Lawyers on the Hong Kong case have answers for those in need
Clifford Chance employees rise to the occasion with hot air balloon debate featuring a certain Donald Trump and their popular annual quiz
An imaginary hot air balloon was rapidly sinking, and personalities including Malala Yousafzai, Harry Potter and Donald Trump were on board. Someone had to be thrown out to prevent the demise of all the contestants, and only the best debater could survive.
This was just one of many fun activities to liven up two Clifford Chance staff parties that saw employees face off for good causes.
The multinational law firm teamed up with Operation Santa Claus, the annual charity appeal organised by the South China Morning Post and RTHK, to raise funds for some of the city’s most vulnerable people.
From a modest beginning in 1988, the appeal has raised over HK$250 million to help 237 local non-government organisations.
The annual staff quiz and balloon debate are a key fixture in the calendar, Rebecca Roth-Biester, the firm’s regional head of responsible business, said. Last year Clifford Chance raised some HK$8,000 for the campaign.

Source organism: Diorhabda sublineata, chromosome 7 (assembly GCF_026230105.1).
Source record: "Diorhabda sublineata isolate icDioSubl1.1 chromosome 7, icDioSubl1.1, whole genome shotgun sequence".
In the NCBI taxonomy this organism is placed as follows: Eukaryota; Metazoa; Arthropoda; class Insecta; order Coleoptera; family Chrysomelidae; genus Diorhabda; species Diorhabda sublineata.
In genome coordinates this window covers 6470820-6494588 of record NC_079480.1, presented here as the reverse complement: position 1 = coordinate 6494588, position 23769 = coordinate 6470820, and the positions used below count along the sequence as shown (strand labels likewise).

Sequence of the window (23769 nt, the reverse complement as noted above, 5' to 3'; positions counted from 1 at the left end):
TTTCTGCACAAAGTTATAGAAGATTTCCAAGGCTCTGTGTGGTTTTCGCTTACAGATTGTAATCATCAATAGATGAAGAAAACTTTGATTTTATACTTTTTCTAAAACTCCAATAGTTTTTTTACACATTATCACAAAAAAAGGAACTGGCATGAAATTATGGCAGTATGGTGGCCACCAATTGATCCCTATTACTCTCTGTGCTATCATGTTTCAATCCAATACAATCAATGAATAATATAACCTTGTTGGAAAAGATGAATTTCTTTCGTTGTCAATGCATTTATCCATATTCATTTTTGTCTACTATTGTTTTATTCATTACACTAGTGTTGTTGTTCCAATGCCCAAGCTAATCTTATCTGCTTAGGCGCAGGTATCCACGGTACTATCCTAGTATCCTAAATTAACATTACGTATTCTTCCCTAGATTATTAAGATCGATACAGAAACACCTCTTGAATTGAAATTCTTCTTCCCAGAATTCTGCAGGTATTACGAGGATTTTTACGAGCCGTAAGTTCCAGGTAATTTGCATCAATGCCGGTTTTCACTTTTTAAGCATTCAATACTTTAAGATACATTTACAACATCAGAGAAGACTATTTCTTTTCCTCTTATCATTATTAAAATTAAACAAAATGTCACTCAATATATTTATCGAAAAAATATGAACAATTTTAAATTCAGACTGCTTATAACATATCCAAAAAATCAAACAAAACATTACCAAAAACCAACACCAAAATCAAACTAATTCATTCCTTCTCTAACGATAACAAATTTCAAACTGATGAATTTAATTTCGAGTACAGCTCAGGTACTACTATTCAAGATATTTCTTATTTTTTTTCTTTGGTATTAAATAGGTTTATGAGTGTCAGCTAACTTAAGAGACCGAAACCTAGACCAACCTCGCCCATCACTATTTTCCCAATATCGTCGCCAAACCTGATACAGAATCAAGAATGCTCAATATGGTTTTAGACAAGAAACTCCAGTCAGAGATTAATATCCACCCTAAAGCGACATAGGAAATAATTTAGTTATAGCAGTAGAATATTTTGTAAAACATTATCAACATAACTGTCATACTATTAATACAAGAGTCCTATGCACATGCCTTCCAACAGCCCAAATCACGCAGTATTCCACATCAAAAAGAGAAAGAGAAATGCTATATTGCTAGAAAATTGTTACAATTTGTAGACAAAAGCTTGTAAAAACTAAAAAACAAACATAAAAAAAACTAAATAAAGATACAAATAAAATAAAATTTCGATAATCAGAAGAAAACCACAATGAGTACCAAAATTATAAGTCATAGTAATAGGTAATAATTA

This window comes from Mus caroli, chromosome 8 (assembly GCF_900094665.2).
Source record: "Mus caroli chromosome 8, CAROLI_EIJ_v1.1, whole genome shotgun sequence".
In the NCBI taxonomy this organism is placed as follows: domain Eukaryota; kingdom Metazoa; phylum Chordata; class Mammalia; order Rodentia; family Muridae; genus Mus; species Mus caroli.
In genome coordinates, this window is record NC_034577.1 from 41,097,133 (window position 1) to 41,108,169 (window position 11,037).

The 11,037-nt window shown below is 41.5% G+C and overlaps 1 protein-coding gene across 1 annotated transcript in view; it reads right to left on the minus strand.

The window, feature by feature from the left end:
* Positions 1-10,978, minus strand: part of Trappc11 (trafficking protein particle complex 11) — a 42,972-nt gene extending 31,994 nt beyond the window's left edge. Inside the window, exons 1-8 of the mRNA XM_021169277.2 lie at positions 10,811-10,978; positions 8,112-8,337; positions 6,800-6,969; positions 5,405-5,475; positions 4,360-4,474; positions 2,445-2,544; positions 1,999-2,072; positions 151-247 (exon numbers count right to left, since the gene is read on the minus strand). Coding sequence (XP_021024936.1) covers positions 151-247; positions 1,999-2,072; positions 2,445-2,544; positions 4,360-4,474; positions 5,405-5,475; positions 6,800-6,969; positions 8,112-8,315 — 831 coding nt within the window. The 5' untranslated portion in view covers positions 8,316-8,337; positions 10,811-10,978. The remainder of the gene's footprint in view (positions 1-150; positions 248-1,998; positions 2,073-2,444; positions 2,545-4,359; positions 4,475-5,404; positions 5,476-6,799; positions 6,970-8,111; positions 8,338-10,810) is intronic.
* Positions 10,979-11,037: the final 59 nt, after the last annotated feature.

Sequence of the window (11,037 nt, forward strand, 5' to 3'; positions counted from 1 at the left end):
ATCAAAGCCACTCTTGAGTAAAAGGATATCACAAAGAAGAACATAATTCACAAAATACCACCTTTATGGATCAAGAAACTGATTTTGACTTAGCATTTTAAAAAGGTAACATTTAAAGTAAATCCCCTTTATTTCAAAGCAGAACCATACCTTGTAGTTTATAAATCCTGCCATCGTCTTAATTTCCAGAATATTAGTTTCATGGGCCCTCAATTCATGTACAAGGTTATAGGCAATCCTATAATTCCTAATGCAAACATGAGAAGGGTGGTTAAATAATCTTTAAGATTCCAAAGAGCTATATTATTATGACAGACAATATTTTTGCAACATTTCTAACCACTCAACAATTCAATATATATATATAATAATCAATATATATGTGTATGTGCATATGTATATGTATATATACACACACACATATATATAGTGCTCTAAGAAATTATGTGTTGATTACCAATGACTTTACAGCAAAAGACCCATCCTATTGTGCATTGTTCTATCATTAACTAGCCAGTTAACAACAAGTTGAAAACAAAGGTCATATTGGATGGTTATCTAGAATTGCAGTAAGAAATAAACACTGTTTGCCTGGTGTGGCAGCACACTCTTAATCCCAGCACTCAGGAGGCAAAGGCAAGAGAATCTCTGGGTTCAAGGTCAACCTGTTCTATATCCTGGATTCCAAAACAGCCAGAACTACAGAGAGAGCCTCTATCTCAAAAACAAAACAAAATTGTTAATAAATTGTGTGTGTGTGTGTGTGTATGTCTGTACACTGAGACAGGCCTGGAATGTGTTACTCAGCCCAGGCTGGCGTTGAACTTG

This month the company did better, generating HK$11,000, comprising HK$5,000 from the debate and HK$6,000 from the quiz.
“We have been running [the quiz] for seven years now and every year we support Operation Santa Claus,” she said. “It is a great way to start the festive season.”
Regional managing partner Geraint Hughes took part and praised “the energy, collaboration and innovation among the competing teams”.
Funds were raised not merely through registration fees. Aspiring policeman Rocky Mui playfully patrolled the room and fined guests for infractions such as wearing a nasty tie, yawning or arguing with the quiz master.
Each year the staff party features a different theme, and the recent quiz paid tribute to children’s author Roald Dahl in celebration of his 100th birthday.
Previous themes included Monopoly, Alice in Wonderland, and pirates.
Eight teams of six took part this year, and Capital Punishers won for the third year in a row.
Despite the event’s fun nature, participants were all keen to claim victory, Roth-Biester said.
“It gets highly competitive. After all, lawyers like to win.”
She said the firm generally has strong working relationships with many Operation Santa Claus beneficiaries and this year was no exception, citing partnerships with The Women’s Foundation, PathFinders and Outward Bound Hong Kong.
As part of the campaign, Outward Bound Hong Kong this year launched its Adaptive Journeys programme to give young physically disabled Hongkongers an opportunity to enjoy a life-changing sea kayaking expedition.
The not-for-profit organisation, founded in 1941 and based in Sai Kung, plans to coordinate the nine-day expedition for 12 people twice annually over three years.